"MINE and my coaching staff's methods,” Jose Mourinho said after Tottenham’s 2-1 loss to West Ham on 21 February, “are second to nobody in the world."
The Spurs boss was in a defensive mood after watching his side slip to a fifth Premier League defeat in six games. Despite an impressive start to the 2020-21 season, they now sit ninth in the table, their briefly held title ambitions now a distant memory and a nine-point chasm separating them from the top four.
Mourinho bristled when asked whether, perhaps, he might need to try something different to inspire his players to recover form, that maybe his tried and trusted way of operating was overdue a tweak or two. The former Real Madrid and Inter Milan manager rejected the notion and instead shifted the blame on to his players.
"I think for a long, long time, we have problems in the team that I cannot resolve by myself as a coach," he said, suggesting there is no managerial might strong enough to whip Spurs into shape.
At this stage, 15 months into his spell in north London, Mourinho appears to retain the support of a large chunk of Tottenham’s fan base. Many seem to agree with the manager that the players at his disposal – with notable exceptions such as Harry Kane, Son Heung-min and Tanguy Ndombele – simply aren’t up to standard. They had, after all, been failing for months under Mauricio Pochettino before Mourinho was hired.
Curiously, Mourinho didn’t agree with that line of thinking upon taking the job. “The best gift are the players who are here,” he said at the time. “I don’t need new players.”
That fact he retains the support of a significant number of the club’s fans is reminiscent of his finals days at Manchester United. Even in the months after his sacking from Old Trafford, legions of United fans online were staunchly in the Portuguese’s corner.
Some Spurs players are unhappy with Jose Mourinho’s training sessions. They think they are too defensive, too focused on the opposition, and not as intense as they were used to under Mauricio Pochettino. [@TheAthleticUK]#COYS #THFC pic.twitter.com/fvhdg47P74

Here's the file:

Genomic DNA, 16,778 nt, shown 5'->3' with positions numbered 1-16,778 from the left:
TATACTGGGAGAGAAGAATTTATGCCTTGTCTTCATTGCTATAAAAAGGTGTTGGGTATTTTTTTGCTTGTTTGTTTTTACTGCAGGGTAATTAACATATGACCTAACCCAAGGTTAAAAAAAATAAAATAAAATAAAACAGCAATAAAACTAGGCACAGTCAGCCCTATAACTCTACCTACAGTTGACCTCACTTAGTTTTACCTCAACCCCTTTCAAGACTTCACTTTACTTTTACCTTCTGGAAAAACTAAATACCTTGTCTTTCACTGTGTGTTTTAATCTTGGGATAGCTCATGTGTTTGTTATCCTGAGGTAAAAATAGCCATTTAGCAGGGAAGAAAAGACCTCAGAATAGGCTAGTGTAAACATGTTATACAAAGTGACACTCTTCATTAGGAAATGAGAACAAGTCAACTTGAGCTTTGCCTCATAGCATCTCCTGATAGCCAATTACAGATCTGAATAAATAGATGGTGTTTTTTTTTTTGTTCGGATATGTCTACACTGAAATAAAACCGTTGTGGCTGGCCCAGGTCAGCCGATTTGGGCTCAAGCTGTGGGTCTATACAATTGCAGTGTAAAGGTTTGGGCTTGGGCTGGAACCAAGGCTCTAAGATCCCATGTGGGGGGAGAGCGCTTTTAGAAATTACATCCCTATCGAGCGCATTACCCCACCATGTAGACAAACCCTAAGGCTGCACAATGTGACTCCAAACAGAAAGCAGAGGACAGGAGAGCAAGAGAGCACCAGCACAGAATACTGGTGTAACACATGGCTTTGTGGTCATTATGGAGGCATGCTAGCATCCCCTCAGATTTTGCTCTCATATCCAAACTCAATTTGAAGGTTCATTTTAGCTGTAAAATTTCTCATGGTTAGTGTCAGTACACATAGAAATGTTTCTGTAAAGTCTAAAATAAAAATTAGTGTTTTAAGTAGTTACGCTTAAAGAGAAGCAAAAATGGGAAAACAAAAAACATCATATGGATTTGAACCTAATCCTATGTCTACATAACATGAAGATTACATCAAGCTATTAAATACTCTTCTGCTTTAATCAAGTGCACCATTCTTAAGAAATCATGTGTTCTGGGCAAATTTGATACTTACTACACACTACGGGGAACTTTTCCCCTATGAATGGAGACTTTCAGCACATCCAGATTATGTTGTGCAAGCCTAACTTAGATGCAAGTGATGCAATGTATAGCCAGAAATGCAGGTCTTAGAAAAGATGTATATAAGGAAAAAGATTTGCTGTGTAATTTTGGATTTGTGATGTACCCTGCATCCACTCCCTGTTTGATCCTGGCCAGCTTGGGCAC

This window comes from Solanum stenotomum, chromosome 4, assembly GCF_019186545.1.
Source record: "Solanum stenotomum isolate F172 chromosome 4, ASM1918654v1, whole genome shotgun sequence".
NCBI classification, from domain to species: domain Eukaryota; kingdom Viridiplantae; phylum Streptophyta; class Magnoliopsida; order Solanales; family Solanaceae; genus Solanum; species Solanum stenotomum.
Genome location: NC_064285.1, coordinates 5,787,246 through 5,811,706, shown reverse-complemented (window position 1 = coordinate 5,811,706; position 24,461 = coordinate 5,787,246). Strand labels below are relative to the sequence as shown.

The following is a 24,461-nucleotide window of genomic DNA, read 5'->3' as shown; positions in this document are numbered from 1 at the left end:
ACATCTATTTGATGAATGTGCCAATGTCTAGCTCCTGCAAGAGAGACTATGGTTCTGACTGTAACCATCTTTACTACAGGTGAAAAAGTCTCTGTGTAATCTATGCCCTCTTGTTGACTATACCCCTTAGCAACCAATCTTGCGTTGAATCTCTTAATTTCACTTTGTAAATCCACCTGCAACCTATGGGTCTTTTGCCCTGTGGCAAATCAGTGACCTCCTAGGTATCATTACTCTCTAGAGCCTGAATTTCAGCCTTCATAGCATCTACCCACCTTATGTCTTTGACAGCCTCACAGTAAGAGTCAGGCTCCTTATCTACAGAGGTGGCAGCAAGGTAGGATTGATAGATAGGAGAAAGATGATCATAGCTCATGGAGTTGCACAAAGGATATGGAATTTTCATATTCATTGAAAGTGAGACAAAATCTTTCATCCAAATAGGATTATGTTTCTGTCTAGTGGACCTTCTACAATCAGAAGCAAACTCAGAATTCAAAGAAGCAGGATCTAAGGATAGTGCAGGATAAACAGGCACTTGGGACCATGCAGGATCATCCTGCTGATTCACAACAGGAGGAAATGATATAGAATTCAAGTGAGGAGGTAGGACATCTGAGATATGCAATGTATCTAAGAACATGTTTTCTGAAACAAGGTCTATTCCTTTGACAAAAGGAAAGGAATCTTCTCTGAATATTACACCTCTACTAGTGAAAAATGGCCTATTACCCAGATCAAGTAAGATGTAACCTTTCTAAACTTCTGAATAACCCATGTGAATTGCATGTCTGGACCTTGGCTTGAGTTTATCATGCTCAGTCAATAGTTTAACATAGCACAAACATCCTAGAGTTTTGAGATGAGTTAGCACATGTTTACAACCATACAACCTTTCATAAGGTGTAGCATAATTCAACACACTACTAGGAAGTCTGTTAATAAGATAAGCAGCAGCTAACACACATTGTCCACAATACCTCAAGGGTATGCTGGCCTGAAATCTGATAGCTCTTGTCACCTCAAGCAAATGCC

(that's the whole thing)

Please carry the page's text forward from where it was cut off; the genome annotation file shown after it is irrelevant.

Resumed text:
— The Spurs Express (@TheSpursExpress) February 23, 2021
What is more worryingly familiar from the tail end of Mourinho’s previous reigns, though, is the brewing discord within the squad. Just as his style of “confrontational leadership” led to high-profile fallouts with Iker Casillas at Real Madrid, Eden Hazard at Chelsea and Luke Shaw at United, Dele Alli and, most recently, Gareth Bale have found themselves in the manager’s bad books this season.
There are rumblings also, as reported recently by The Athletic, that many Tottenham’s players are dissatisfied with Mourinho’s approach in training and games, longing instead for the intensity and tactical structure Pochettino previously offered.
And along with his abrasive style of man-management, it is the tactical concerns allegedly held by many Spurs players that drive the notion that Mourinho no longer belongs in the elite echelon of the world’s coaches. Unlike contemporaries Jurgen Klopp, Pep Guardiola, Pochettino and others, Mourinho does not coach prescriptive attacking patterns, instead focusing on defensive structure and preferring to allow his forward players to figure out for themselves how to unlock opponents.
️ "We have problems in the team that I cannot resolve by myself as a coach" – Jose Mourinho
— Unibet (@unibet) February 21, 2021
This has often led to – especially in times of low confidence for the team’s skill players – slow, predictable and ineffective attacking play; if Kane and Son aren’t at their brilliant best, Spurs are easily contained.
“Thank God I am not the manager I was,” Mourinho said recently of his current capacity to work through this rough patch at Spurs. “I would not be as calm and confident and in control of my emotions. I sometimes had problems – not in relation to results – and I reacted previously in a much more emotional way and instead of helping, I was creating a kind of conflict. To give you an example – I left Chelsea as a champion [in 2015].
“People with more experience are better equipped to cope with negative moments. I lose a game and I am not happy. But maturity helps. I believe we are going to improve and I will be in Tottenham’s history for the good reasons and not the bad reasons.”
The Europa League and a place in April’s League Cup final offer a path to salvation this season for Spurs and their manager. If he is to rescue his Tottenham reign from the brink, though, Mourinho needs to prove he really has changed, that he can learn from past mistakes and prevent history repeating.
Read more from Ryan Baldi HERE